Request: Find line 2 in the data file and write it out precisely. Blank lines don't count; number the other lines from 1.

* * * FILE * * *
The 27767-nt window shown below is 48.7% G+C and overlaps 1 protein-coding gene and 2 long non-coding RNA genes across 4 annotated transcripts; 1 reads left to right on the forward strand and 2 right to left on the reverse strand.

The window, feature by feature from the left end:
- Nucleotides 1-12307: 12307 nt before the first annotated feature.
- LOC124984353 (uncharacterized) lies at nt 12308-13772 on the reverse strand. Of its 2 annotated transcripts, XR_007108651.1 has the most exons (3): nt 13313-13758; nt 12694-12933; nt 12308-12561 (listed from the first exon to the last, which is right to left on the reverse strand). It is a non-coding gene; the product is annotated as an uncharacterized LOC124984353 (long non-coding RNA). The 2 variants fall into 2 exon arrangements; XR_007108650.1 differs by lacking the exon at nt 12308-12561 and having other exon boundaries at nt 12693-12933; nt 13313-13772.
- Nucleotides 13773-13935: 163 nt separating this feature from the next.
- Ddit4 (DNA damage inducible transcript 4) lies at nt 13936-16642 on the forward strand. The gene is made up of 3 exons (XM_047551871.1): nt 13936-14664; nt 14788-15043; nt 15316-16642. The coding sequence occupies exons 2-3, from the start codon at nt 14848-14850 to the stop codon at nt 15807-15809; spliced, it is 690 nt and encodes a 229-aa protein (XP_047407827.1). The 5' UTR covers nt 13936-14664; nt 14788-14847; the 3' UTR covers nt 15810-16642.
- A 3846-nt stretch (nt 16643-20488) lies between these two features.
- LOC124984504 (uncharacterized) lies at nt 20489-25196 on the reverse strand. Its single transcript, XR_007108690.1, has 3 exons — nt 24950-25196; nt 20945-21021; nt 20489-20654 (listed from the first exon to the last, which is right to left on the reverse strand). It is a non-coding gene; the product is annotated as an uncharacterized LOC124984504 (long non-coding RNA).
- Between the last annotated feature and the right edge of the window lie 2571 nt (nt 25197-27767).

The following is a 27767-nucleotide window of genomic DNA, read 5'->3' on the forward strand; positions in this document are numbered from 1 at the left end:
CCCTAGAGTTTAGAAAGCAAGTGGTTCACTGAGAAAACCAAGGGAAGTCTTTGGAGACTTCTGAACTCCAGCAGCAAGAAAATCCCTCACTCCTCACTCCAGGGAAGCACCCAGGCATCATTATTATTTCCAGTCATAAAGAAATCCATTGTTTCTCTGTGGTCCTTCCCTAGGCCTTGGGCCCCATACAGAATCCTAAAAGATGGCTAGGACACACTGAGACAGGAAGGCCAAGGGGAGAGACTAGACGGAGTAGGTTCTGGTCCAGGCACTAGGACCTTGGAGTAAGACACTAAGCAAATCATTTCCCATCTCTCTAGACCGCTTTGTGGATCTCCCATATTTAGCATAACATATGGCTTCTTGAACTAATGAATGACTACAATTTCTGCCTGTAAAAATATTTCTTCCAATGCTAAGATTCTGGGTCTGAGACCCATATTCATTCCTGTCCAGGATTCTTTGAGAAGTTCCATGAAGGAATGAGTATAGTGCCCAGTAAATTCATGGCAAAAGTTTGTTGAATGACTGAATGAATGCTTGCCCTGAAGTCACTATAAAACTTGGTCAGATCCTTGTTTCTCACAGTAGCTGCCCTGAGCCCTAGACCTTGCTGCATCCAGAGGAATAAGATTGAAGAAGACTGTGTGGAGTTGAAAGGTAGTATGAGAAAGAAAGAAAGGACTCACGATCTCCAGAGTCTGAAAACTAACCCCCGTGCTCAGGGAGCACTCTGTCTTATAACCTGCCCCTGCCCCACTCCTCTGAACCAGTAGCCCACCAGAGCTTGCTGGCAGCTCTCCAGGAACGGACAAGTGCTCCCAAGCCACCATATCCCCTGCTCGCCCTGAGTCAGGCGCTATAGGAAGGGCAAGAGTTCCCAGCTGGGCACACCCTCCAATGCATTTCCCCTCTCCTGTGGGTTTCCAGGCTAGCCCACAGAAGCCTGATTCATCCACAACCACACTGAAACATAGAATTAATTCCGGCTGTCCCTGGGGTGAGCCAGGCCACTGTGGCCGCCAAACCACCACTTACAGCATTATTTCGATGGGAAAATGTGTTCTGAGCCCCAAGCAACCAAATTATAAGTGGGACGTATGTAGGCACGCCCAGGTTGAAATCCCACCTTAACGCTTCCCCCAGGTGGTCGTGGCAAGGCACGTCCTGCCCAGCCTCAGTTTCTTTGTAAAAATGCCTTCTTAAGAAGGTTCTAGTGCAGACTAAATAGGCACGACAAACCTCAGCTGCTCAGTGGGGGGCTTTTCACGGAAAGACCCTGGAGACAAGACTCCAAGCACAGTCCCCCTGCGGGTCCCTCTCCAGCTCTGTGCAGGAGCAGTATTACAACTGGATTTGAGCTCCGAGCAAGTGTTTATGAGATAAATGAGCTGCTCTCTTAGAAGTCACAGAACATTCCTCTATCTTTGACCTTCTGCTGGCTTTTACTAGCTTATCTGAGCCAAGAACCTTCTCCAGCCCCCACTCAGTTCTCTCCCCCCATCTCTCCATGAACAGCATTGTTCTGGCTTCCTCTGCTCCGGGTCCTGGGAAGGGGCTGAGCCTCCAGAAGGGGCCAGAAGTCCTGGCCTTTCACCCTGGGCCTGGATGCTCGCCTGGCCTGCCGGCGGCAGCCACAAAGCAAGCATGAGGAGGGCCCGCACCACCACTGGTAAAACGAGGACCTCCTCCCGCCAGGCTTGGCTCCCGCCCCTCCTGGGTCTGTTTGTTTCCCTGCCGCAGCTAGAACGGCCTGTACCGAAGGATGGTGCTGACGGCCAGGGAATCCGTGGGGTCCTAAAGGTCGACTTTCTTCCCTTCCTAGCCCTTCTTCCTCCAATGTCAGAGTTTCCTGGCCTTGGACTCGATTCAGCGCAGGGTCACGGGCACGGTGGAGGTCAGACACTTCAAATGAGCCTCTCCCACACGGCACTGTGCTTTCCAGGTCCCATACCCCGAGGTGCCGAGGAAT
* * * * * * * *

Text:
The window, feature by feature from the left end: